I suspect most vendors in your business line direct charge almost everything directly to the client/job, and figure anything thaat comes back to you (in the course of cleanup) is unallocated "scrap" you may reuse but is already fully paid for. Of course, if your pricing includes cost allocation over multiple jobs then the contract needs to make clear that anything you ARE counting on reusing is taken back by you at cleanup, and you need to make clear in the contract what items are available for the client/guests to retain. Things like fresh flowers obviously you do not intend to get back but maybe the vases ? And some items like table centerpieces (and especially individual place setting decor) you will probably assume will vanish during the event, but be careful about what you assume is coming back to you. Things like potted fake flower arrangements or fake plants (like for a tropical theme) that you count as "stock" or "props" the client or guests may assume are theirs for the taking at the end of the party, or perhaps a food provider may take some of your place setting or decor bases or platters or such with them thinking they were theirs - so you need to make clear what is your property and what is staying in the contract.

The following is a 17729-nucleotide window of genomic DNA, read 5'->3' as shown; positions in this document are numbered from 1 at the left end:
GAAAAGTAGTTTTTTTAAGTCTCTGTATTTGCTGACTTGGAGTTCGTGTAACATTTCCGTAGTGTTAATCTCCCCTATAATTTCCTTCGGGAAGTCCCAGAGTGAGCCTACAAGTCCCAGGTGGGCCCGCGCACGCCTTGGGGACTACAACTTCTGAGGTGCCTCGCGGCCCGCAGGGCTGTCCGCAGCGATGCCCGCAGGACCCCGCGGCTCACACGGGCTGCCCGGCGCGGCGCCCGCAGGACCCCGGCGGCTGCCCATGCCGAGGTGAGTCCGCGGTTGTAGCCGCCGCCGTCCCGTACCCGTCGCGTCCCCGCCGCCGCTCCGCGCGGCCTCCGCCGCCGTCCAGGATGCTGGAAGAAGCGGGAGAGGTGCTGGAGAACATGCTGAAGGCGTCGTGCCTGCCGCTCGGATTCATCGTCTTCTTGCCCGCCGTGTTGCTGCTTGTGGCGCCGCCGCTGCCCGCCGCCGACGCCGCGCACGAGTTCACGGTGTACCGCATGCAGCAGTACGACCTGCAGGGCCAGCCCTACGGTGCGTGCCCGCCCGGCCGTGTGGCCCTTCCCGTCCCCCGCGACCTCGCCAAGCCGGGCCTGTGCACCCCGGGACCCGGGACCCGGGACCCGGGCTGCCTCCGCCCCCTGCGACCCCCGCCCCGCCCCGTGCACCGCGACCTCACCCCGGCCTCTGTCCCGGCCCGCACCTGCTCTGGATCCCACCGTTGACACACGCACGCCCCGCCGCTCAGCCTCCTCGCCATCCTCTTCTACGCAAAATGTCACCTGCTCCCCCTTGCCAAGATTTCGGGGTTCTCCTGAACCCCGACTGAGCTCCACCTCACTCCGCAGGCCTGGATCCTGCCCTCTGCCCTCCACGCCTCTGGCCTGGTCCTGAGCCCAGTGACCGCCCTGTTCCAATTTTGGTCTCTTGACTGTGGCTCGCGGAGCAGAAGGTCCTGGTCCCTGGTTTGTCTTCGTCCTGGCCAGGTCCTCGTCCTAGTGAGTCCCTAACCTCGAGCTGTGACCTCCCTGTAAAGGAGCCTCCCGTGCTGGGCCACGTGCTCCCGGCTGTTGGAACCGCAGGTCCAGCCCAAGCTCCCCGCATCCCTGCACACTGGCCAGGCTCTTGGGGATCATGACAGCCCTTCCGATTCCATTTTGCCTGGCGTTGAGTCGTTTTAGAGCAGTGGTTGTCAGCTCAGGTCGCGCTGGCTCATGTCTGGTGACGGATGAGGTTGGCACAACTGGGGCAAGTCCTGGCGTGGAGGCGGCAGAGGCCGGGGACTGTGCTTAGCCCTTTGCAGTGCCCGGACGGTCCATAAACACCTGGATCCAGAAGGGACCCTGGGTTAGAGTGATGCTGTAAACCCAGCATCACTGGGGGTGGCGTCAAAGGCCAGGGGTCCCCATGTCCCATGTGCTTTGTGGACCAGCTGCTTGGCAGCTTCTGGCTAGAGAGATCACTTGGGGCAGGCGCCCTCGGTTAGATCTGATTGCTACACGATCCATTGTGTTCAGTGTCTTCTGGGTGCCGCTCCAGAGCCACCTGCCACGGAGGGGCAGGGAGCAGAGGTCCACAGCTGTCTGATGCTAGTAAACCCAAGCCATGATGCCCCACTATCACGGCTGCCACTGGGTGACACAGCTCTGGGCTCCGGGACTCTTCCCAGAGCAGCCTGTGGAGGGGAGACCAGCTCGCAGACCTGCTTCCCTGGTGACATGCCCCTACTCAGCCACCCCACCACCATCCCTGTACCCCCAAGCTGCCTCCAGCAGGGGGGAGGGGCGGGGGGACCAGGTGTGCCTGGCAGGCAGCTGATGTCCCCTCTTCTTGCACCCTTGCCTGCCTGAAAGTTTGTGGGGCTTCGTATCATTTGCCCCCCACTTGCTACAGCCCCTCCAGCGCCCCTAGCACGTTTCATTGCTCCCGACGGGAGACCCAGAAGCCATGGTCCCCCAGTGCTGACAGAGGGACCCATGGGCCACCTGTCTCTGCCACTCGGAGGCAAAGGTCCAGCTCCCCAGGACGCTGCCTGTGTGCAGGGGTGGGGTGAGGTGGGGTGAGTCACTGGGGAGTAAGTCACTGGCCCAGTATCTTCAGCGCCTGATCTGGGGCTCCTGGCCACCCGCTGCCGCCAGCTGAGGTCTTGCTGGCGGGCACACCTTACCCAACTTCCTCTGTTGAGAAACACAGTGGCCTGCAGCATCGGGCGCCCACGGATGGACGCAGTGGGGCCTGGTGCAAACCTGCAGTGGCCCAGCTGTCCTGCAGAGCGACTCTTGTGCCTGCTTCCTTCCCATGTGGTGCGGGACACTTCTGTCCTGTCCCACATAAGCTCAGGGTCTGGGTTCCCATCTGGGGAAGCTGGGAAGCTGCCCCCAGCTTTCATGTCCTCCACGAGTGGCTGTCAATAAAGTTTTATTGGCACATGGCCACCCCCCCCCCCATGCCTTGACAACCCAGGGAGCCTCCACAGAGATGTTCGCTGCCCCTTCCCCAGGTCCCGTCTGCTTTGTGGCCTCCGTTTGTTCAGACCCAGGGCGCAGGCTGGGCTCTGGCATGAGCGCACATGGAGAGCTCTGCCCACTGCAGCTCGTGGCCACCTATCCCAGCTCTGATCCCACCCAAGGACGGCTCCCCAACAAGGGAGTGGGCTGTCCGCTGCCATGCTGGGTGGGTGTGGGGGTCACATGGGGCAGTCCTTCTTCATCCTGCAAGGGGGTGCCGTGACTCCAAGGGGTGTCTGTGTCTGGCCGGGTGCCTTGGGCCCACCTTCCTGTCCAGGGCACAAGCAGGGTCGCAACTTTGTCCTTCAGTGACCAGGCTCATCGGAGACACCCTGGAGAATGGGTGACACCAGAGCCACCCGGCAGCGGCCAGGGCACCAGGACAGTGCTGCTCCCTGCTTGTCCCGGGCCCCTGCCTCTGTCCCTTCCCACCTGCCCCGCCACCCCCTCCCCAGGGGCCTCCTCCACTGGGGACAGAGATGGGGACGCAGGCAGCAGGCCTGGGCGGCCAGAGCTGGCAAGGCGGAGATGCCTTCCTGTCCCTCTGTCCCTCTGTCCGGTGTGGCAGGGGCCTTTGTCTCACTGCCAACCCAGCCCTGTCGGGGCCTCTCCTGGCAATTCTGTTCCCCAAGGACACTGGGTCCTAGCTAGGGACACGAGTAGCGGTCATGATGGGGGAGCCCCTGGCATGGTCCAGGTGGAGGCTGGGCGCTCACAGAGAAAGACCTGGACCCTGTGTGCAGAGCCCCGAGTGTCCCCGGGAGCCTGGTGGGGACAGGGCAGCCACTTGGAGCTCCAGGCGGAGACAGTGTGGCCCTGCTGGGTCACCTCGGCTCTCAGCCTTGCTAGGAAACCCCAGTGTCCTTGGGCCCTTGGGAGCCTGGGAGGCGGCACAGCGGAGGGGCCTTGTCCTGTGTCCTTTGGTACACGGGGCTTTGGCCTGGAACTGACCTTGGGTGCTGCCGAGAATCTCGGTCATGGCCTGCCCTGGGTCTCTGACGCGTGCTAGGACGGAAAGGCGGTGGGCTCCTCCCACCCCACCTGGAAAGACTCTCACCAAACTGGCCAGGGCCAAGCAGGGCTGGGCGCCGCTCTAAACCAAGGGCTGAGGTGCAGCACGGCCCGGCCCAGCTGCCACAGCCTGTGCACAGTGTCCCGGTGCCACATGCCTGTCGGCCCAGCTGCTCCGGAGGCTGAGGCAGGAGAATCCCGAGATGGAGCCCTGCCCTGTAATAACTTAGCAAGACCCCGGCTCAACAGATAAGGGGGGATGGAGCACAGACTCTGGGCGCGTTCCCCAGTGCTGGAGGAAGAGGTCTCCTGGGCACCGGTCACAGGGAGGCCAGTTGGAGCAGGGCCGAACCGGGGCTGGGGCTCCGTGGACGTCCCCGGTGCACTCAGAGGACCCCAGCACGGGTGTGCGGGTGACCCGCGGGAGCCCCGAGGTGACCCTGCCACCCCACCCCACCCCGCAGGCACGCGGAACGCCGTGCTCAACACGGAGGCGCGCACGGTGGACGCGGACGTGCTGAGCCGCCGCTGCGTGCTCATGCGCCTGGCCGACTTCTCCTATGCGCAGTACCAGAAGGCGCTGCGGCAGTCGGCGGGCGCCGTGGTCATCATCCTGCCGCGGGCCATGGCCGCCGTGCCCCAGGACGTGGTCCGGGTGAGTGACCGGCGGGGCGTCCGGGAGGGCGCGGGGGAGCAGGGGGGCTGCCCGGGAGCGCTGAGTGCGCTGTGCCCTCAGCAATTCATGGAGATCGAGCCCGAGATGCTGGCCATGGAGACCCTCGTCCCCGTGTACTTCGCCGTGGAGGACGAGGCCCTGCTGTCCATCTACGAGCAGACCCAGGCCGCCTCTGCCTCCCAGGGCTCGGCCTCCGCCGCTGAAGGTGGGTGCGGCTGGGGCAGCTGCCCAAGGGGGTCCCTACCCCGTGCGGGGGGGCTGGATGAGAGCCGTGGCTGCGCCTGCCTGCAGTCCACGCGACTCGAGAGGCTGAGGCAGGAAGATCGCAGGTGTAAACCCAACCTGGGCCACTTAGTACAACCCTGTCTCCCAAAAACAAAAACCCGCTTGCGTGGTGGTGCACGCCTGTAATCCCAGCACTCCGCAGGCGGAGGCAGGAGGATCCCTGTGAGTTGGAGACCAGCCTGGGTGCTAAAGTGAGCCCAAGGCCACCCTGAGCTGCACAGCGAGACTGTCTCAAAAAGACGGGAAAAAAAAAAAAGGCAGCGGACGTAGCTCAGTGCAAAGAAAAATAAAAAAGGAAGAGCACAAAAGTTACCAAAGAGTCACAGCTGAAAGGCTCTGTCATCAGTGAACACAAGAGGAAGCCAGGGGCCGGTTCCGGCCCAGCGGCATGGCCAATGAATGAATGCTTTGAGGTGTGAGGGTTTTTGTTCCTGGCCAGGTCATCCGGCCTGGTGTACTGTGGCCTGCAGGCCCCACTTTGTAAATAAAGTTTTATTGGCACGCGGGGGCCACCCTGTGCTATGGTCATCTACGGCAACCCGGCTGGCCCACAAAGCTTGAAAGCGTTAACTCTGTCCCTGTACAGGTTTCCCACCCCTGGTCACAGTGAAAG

Plus don't forget profit - though many self-employed people commonly (at least initially when getting started) they figure their pay is their profit - or they do not figure a personal wage and just figure any profit the business generates is their "pay". This can be a major mistake because it makes the business more like a slightly profitable [hopefully] hobby and does not account for the fact you need to be compensated for your time to cover your personal living expenses and saving for retirement and college funds and braces funds and such. You should be paying yourself from day one - and if the business does not support that then you need to up the income level or reconsider whether the business venture makes sense and maybe you should hold down a more conventional job. Of course, when getting started, it is quite likely that you will need a "day job" anyway to cover your bills - perhaps part-time at soem flexible hour location. That may be an issue right off, because for your type business you need flexible hours for when the event is and when setup/cleanup time is available, so fitting that in with a regular job's demands for work hours may be a significant issue.